AFL-CIO Says Card-Check Is Imminent
By Alec MacGillis
Buttressed by a new statement of support from President Obama, union leaders said today they are confident that the Employee Free Choice Act would be introduced in Congress in the next few weeks and that they had the 60 votes needed to break a Senate filibuster -- that is, if Al Franken is seated.
"We're confident right now that we have majority support," said Bill Samuel, the AFL-CIO's legislative director, speaking in a conference call from the AFL-CIO's executive council meeting in Miami. The bill would be introduced in "days if not weeks," he said. "We've been engaged in a marathon on this, and now we're ready to sprint."
The legislation, by far the top priority for organized labor, would make it easier to form unions because it gives workers the option of organizing by having workers sign cards of support, instead of going through secret-ballot elections that labor leaders say can be marked by intimidation by employers. The legislation would require employers to submit to binding arbitration if they were unable to agree to a contract within 90 days after a union's formation.
Business groups and Republicans are strongly opposed to the bill, often dubbed "card-check." They say it would expose workers to intimidation by union organizers and would hurt employers at a time when they are already reeling from the recession. The Chamber of Commerce and other groups are spending heavily to run ads against the bill and to drum up opposition in states that are home to senators who may be on the fence. Unions are countering with their own media and grass-roots campaign, although they have been somewhat distracted by nasty internal rifts within two of the biggest unions, the Service Employees International Union and UNITE-HERE, which represents garment and hotel workers.
Both sides have been closely watching Obama for signs of how strongly he'll push for the bill. Obama co-sponsored the legislation as a senator, but he has given signals since the November election that it would not necessarily be one of his earliest priorities as president. Days before the inauguration, he told The Washington Post editorial board that he was open to revising the legislation if there were other ways of expanding worker rights while drawing broader political and business support.
In a video-taped statement delivered to the AFL-CIO council meeting this week, Obama made clear that the legislation remained on his to-do list. "As we confront this crisis and work to provide health care to every American, rebuild our nation's infrastructure, move toward a clean energy economy, and pass the Employee Free Choice Act, I want you to know that you will always have a seat at the table," he said.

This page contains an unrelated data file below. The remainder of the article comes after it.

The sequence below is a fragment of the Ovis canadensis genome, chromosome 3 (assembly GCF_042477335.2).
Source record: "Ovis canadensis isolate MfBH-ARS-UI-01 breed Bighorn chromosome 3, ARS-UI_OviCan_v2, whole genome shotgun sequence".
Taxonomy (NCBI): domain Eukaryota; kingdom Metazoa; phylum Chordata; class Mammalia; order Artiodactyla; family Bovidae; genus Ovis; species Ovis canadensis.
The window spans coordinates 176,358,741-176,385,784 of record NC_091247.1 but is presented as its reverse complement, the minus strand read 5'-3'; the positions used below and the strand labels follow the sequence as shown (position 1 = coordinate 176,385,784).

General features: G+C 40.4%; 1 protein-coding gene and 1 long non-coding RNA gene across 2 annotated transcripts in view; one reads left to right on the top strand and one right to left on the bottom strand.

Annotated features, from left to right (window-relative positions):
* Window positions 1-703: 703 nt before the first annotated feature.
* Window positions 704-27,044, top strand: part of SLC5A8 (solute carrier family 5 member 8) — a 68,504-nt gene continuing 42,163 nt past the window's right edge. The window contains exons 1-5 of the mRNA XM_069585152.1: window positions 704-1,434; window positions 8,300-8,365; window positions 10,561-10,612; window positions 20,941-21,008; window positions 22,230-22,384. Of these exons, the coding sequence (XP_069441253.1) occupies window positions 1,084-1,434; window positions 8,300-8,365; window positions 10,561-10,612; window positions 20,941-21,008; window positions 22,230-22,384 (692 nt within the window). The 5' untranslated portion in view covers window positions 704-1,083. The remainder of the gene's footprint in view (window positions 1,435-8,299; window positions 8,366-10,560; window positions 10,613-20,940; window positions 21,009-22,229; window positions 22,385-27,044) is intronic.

As important as Obama's support is the need for the support of 60 senators to break a filibuster on the bill, which would mean keeping all of the 52 senators who voted for the bill before, plus all of the new Democrats in the chamber. Samuel said repeatedly that unions are confident that they will have exactly 60 senators on board if Al Franken is finally seated and that they are still hoping to swing a few more senators on board for breathing room. He was asked specifically about three centrist Democrats -- Blanche Lincoln and Mark Pryor of Arkansas, and Mary Landrieu of Louisiana -- and he said resolutely that he was sure they would vote for it, whatever their public comments now.
This confidence, Samuel said, was based on "their record . . . their entire career."
"It's true that in some states it's more difficult than in others to be publicly out there right now," he said, given the lobbying in their states against the bill. "Some members prefer to stay behind the curtain as it were until it's closer. . . . I'm not surprised at some of the signals being sent. We're confident. They're having discussions with workers back home."
Some Democrats and labor supporters do not share that confidence, fearing that centrist Democrats in states that are not strongly pro-labor were able to vote for the bill last time only because they knew it would not pass under President Bush. Samuel rejected that logic, saying there was actually a stronger argument now for supporting the bill, given the new attention to the plight of workers and the imbalance in the economy.
"It's a different economy, a different environment," Samuel said. "And we expect to have a White House that's fully engaged."
March 4, 2009; 5:47 PM ET
Categories: 44 The Obama Presidency
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